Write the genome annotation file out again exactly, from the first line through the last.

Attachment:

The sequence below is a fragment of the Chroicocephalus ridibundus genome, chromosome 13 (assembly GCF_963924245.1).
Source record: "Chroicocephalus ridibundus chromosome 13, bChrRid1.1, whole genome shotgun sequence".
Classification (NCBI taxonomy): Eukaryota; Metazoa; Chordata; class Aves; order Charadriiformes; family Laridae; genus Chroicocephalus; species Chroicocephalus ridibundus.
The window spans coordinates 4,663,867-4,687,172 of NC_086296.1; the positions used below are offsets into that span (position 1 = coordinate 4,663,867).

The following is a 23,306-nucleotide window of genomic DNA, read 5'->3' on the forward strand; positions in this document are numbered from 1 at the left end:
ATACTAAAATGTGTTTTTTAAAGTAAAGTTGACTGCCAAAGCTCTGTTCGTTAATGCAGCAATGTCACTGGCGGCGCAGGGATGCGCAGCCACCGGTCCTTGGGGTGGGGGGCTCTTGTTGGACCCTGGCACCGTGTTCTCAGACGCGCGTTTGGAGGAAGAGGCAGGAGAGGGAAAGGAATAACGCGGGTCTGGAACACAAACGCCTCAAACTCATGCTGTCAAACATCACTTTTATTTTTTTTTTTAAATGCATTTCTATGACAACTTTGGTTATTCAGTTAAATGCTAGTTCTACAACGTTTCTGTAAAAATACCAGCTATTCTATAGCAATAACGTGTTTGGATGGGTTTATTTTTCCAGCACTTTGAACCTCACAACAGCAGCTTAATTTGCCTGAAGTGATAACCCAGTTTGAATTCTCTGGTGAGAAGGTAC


The sequence below is a fragment of the Chroicocephalus ridibundus genome, chromosome 13 (assembly GCF_963924245.1).
Source record: "Chroicocephalus ridibundus chromosome 13, bChrRid1.1, whole genome shotgun sequence".
Classification (NCBI taxonomy): Eukaryota; Metazoa; Chordata; class Aves; order Charadriiformes; family Laridae; genus Chroicocephalus; species Chroicocephalus ridibundus.
The window spans coordinates 4,663,867-4,687,172 of NC_086296.1; the positions used below are offsets into that span (position 1 = coordinate 4,663,867).

The following is a 23,306-nucleotide window of genomic DNA, read 5'->3' on the forward strand; positions in this document are numbered from 1 at the left end:
ATACTAAAATGTGTTTTTTAAAGTAAAGTTGACTGCCAAAGCTCTGTTCGTTAATGCAGCAATGTCACTGGCGGCGCAGGGATGCGCAGCCACCGGTCCTTGGGGTGGGGGGCTCTTGTTGGACCCTGGCACCGTGTTCTCAGACGCGCGTTTGGAGGAAGAGGCAGGAGAGGGAAAGGAATAACGCGGGTCTGGAACACAAACGCCTCAAACTCATGCTGTCAAACATCACTTTTATTTTTTTTTTTAAATGCATTTCTATGACAACTTTGGTTATTCAGTTAAATGCTAGTTCTACAACGTTTCTGTAAAAATACCAGCTATTCTATAGCAATAACGTGTTTGGATGGGTTTATTTTTCCAGCACTTTGAACCTCACAACAGCAGCTTAATTTGCCTGAAGTGATAACCCAGTTTGAATTCTCTGGTGAGAAGGTAC